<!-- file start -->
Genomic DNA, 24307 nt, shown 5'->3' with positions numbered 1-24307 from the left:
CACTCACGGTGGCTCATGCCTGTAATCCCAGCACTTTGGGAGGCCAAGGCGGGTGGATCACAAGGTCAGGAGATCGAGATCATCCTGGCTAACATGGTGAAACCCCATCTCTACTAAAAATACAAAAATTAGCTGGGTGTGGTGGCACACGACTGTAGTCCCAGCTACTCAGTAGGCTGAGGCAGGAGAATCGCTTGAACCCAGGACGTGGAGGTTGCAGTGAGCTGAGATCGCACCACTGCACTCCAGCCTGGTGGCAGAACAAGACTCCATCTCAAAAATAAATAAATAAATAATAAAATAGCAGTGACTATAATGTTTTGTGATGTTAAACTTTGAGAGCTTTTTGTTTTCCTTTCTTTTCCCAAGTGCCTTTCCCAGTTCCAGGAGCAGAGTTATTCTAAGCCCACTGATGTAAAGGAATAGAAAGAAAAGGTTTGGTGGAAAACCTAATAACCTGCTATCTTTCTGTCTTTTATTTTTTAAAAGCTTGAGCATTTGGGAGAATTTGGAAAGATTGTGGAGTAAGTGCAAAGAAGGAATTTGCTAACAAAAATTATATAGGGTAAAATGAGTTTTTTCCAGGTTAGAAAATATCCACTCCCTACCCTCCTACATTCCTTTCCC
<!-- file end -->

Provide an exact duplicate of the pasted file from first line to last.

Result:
Genomic DNA, 24307 nt, shown 5'->3' with positions numbered 1-24307 from the left:
CACTCACGGTGGCTCATGCCTGTAATCCCAGCACTTTGGGAGGCCAAGGCGGGTGGATCACAAGGTCAGGAGATCGAGATCATCCTGGCTAACATGGTGAAACCCCATCTCTACTAAAAATACAAAAATTAGCTGGGTGTGGTGGCACACGACTGTAGTCCCAGCTACTCAGTAGGCTGAGGCAGGAGAATCGCTTGAACCCAGGACGTGGAGGTTGCAGTGAGCTGAGATCGCACCACTGCACTCCAGCCTGGTGGCAGAACAAGACTCCATCTCAAAAATAAATAAATAAATAATAAAATAGCAGTGACTATAATGTTTTGTGATGTTAAACTTTGAGAGCTTTTTGTTTTCCTTTCTTTTCCCAAGTGCCTTTCCCAGTTCCAGGAGCAGAGTTATTCTAAGCCCACTGATGTAAAGGAATAGAAAGAAAAGGTTTGGTGGAAAACCTAATAACCTGCTATCTTTCTGTCTTTTATTTTTTAAAAGCTTGAGCATTTGGGAGAATTTGGAAAGATTGTGGAGTAAGTGCAAAGAAGGAATTTGCTAACAAAAATTATATAGGGTAAAATGAGTTTTTTCCAGGTTAGAAAATATCCACTCCCTACCCTCCTACATTCCTTTCCC